Rizza valued those experiences so much that she began to share them, hosting tea parties for friends that eventually grew to include their friends and even strangers. Armed with a deep knowledge of tea party symbolism and rituals, she created the Mad Harlot Tea Society, an organization seeking to empower and connect people from all walks of life. Taking on the persona of Miss Penelope Proper — a whimsical, rabble-rousing British authority on all things tea — she has shared her message of joyful, unapologetic confidence with women of all ages.

“Penelope is a free spirit, a leader for women who want to get out of the box. Although she is a character, she brings out the best in people and is still very ‘me,’” Rizza said. “While every tea party is a bit different, you can always expect a warm, loving atmosphere.”

On April 14, the Smithtown Historical Society will welcome Miss Penelope as she hosts a Victorian-style royal tea for ladies in the beautiful Frank Brush Barn. Proceeds from the afternoon will benefit the historical society.

“The Smithtown Historical Society works to preserve the historic properties in our town, and we seek to expand and improve upon programs for both adults and children,” said Executive Director Priya Kapoor. “All these activities require funding, and we have been fortunate enough to have the support of our wonderful friends and neighbors in Smithtown.”

The historical society holds a variety of fundraising events throughout the year, but this is its first tea party, Kapoor said. The idea was suggested by Myra Naseem, co-owner of Elegant Eating caterers in Smithtown.

“As a Smithtown resident since 1960, I feel that it is my town and I want to help it to be the best it can be. In the past, we’ve catered tea parties for bridal and baby showers and occasionally a Red Hat party — occasions when someone is looking for a dainty experience,” said Naseem. “I met Penelope Proper some time ago at a tea party where she was seated at our table. You can’t just sit next to that lady without totally enjoying her character.”

Naseem and Miss Penelope have carefully crafted the menu for tea time, which includes traditional fare — fresh-baked scones, tea sandwiches, berries and clotted cream, minicakes, tarts and more. Each guest will have her own individual teapot with a variety of teas to sample and enjoy, along with sparkling water or cider.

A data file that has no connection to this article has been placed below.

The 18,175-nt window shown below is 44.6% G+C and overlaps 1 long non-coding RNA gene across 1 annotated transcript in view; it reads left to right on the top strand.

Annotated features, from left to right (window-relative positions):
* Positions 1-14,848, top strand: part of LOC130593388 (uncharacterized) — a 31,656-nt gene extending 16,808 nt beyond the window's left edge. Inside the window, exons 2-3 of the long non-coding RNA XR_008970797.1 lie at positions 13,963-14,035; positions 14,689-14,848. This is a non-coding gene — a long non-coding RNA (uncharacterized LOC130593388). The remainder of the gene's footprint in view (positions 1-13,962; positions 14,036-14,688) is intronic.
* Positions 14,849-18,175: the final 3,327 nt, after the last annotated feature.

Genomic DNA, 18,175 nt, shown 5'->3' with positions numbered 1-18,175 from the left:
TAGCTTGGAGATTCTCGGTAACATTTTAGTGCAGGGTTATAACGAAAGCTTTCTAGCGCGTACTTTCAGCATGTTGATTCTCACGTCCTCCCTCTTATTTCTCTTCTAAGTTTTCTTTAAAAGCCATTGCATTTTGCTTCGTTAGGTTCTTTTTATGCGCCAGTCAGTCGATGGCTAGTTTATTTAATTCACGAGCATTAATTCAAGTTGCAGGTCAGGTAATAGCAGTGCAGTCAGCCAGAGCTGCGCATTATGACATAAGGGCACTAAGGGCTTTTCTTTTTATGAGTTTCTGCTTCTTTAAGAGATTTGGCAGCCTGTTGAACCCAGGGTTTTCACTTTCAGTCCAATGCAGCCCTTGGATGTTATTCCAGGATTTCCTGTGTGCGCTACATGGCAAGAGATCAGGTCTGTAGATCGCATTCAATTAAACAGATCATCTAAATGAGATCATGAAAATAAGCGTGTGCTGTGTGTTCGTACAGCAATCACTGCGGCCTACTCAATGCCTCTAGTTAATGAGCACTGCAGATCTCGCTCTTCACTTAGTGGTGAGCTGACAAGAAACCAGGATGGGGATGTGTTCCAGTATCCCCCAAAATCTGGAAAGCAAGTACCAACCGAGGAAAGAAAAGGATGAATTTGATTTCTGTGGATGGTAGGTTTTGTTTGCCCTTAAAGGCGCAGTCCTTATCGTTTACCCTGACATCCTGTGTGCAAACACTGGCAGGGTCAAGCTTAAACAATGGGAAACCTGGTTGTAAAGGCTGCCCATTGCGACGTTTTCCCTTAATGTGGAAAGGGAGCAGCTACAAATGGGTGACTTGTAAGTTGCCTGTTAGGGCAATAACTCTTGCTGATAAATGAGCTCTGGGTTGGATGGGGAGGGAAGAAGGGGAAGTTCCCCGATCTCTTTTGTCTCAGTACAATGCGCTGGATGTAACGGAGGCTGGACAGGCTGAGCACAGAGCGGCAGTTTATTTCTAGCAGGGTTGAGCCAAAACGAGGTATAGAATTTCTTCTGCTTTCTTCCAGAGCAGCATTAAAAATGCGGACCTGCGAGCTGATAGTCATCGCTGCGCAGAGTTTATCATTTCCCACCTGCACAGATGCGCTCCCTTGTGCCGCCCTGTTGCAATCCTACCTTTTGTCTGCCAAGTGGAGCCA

Miss Penelope loves revelry, so she’ll lead the group in some games and raffles throughout the afternoon, as well as the opportunity for pictures on the grounds. In addition to the food and frivolity, guests will be treated to a brief lesson on the history of tea and tea parties on Long Island, which grew in popularity following World War I. 

The Royal Victorian Tea fundraiser will be held at the Smithtown Historical Society’s Frank Brush Barn, 211 E. Main St., Smithtown on April 14 at 1:30 p.m. Please note, this event is limited to 30 people and is for women only.  Hats, gloves and costumes are encouraged (though not required) and prizes will be awarded for the fanciest hat and most historic costume. Tickets are $50. To reserve your seat or for further information, please call the society at 631-265-6768.

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Double double toil — but it’s no trouble decorating for Halloween for a Smithtown resident whose creativity knows no bounds.

Myra Naseem, owner of Elegant Eating, brings a fun and almost whimsical spirit of the holiday alive in her Smithtown home. She handcrafts dolls into witches holding pumpkins and brews, their clothes made from scraps of antique cloth and drapes. Spiders are set out to guard potion vials marked with  titles including “Graveyard Dust” and “Moth’s Delight” throughout the various rooms of her house.

The decorations create a spooky atmosphere that showcases  Naseem’s talent, both in the kitchen and out, while providing a one-of-a-kind atmosphere for catering events.